• Pavlova, Eton Mess, and other meringue-based desserts are possible with the correct use of aquafaba meringue. My technique calls for reducing the aquafaba so that it whips successfully every time.
  • Add a chocolate truffle or another confection to the plate.
  • Seasonal desserts: bread puddings, sticky date pudding, berry slumps, and grunts
  • Holiday desserts: Buche de Noel, why not?

And according to Chef Costigan, the following are the kinds of trending desserts consumers are looking for, because, as she states, “Consumers who seek vegan desserts are looking for the very same desserts that omnivores are eating.”

  • Ice cream, gelato, affogato.
  • Vegan Baked Alaska is very on trend today.
  • Commercial vegan ice creams are readily available and homemade ones are excellent. I have a whole chapter on frozen desserts in my cookbook, Vegan Chocolate: Unapologetically Luscious and Decadent Dairy-Free Desserts
  • Cupcakes are always popular
  • Vegan French Macarons
  • French pastries: croissant, palmiers, truffles, mendients
  • Chocolate cakes, whether finished with a bittersweet ganache glaze, buttercream, or pudding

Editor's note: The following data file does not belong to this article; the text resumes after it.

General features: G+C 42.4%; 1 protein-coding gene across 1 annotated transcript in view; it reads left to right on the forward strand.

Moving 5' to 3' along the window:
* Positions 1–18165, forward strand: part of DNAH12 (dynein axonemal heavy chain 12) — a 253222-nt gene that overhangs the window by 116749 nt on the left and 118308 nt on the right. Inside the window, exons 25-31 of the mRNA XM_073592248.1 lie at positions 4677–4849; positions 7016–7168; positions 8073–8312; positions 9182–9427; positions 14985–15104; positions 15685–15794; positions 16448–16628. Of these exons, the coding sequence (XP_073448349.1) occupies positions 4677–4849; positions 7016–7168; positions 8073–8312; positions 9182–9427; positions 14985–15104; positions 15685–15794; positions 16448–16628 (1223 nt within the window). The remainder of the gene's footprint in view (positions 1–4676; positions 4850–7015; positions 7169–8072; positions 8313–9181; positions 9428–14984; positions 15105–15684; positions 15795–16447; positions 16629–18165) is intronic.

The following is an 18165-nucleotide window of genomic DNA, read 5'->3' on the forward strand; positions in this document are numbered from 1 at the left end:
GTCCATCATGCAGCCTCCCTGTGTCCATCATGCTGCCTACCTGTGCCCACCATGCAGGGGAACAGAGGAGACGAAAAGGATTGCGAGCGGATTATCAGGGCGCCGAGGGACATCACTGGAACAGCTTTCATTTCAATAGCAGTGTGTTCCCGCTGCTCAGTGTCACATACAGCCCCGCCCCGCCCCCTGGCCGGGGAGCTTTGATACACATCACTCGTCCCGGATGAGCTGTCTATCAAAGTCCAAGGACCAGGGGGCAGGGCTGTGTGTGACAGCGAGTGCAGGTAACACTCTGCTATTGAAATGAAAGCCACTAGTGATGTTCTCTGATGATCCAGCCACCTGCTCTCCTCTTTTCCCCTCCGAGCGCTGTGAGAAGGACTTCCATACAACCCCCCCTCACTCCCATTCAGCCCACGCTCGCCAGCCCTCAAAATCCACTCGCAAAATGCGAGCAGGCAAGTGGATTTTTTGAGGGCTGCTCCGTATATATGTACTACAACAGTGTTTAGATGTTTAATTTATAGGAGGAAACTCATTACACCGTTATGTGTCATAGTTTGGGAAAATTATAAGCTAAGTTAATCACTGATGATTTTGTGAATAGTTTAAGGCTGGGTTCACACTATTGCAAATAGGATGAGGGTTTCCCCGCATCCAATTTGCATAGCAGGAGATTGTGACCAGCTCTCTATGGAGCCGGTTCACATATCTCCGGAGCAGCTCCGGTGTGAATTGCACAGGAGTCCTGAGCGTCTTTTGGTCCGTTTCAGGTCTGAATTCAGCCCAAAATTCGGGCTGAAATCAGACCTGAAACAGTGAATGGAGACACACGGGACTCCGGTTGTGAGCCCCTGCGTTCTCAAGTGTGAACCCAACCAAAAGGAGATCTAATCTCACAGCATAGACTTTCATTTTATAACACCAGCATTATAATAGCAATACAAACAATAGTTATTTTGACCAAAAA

• Lighter desserts and using less refined sweeteners
  • Component plates and deconstructed desserts are desirable
  • Ethnic flavors  trending like matcha, tahini, za’tar, for example

More inspiration for creating delicious vegan desserts as menu options can be found here.

And, of course, guidance with creating any artisanal desserts with plant-based ingredients  is always available here via private demo.

Indeed, Canadians value traditionally-made sweets, and everything in moderation is key no matter how it is prepared. Therefore, especially in today’s consumer climate, it seems as though money does grow on trees with the blossoming of the plant-based movement that offer the kinds of treats carnivores, omnivores, and herbivores can appreciate.

About Fran Costigan
Fran Costigan the “Queen of Vegan Desserts,” is director of Vegan Baking and Pastry at Rouxbe Culinary School.
The recipes in her bestselling cookbooks, More Great Good Dairy-Free Desserts Naturally and
Vegan Chocolate: Unapologetically Luscious and Decadent Dairy-Free Desserts, from retro desserts to elegant vegan versions of classics, produce excellent results every time.